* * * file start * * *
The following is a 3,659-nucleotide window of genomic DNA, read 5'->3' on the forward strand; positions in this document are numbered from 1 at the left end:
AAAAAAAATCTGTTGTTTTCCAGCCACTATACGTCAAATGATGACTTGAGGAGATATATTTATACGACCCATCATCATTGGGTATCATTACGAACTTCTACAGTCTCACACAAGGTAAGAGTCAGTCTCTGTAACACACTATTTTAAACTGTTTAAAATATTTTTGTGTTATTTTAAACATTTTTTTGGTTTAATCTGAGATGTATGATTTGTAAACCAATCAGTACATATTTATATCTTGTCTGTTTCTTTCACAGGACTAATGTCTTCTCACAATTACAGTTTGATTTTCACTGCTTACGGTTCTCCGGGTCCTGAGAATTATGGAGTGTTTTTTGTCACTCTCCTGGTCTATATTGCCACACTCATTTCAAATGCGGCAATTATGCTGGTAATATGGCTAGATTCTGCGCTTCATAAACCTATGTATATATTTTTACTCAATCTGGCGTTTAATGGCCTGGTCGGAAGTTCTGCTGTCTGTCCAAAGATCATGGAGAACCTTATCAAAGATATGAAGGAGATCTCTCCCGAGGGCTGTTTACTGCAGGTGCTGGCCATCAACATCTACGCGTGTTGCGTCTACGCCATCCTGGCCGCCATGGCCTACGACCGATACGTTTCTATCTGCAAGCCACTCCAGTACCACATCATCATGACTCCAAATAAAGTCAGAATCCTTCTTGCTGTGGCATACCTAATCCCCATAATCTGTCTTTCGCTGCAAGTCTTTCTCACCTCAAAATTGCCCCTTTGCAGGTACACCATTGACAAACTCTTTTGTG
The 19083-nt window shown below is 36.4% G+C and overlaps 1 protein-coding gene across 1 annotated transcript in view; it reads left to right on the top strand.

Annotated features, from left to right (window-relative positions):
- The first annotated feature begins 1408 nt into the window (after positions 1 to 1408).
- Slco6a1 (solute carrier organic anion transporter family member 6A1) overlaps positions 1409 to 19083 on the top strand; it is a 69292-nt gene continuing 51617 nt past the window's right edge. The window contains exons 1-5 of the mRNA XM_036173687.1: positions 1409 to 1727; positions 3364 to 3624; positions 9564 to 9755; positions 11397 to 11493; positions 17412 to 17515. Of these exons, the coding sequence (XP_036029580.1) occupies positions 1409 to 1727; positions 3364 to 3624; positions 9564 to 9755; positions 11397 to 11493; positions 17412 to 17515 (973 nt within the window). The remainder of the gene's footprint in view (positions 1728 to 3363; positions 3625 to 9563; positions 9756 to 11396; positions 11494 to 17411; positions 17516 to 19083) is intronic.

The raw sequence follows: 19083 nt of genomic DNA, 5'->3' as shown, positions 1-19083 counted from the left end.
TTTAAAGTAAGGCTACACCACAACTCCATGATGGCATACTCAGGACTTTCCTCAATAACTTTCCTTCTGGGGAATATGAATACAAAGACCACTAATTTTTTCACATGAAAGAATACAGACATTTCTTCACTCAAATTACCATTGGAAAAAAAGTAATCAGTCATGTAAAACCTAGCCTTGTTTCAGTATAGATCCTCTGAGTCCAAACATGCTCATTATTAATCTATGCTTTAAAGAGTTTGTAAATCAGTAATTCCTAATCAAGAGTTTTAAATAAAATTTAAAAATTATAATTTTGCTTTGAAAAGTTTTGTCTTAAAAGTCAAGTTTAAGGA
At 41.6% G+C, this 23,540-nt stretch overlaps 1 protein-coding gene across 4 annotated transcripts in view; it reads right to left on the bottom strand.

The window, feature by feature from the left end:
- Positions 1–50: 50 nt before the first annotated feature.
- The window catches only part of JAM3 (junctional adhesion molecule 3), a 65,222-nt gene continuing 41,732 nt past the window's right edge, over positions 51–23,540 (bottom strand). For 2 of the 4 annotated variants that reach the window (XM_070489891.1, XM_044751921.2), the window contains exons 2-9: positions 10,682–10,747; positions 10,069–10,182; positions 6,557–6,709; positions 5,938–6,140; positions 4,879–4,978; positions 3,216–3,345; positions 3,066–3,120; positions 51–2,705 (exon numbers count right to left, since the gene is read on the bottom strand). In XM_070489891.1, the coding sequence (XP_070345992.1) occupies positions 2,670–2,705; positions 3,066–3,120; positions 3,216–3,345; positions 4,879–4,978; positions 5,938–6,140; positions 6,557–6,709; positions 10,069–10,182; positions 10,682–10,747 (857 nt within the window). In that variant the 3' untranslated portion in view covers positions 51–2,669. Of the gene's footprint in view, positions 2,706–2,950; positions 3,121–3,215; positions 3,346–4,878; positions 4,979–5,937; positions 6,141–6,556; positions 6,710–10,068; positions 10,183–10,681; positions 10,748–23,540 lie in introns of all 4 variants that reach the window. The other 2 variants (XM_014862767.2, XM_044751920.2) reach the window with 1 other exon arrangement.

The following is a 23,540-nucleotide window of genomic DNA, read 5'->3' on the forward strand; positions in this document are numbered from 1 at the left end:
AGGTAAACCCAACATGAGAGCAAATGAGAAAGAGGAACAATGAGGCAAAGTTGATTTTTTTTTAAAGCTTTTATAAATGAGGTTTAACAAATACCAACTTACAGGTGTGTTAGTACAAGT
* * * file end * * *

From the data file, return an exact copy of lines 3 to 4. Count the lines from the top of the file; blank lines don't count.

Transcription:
The 19083-nt window shown below is 36.4% G+C and overlaps 1 protein-coding gene across 1 annotated transcript in view; it reads left to right on the top strand.

Annotated features, from left to right (window-relative positions):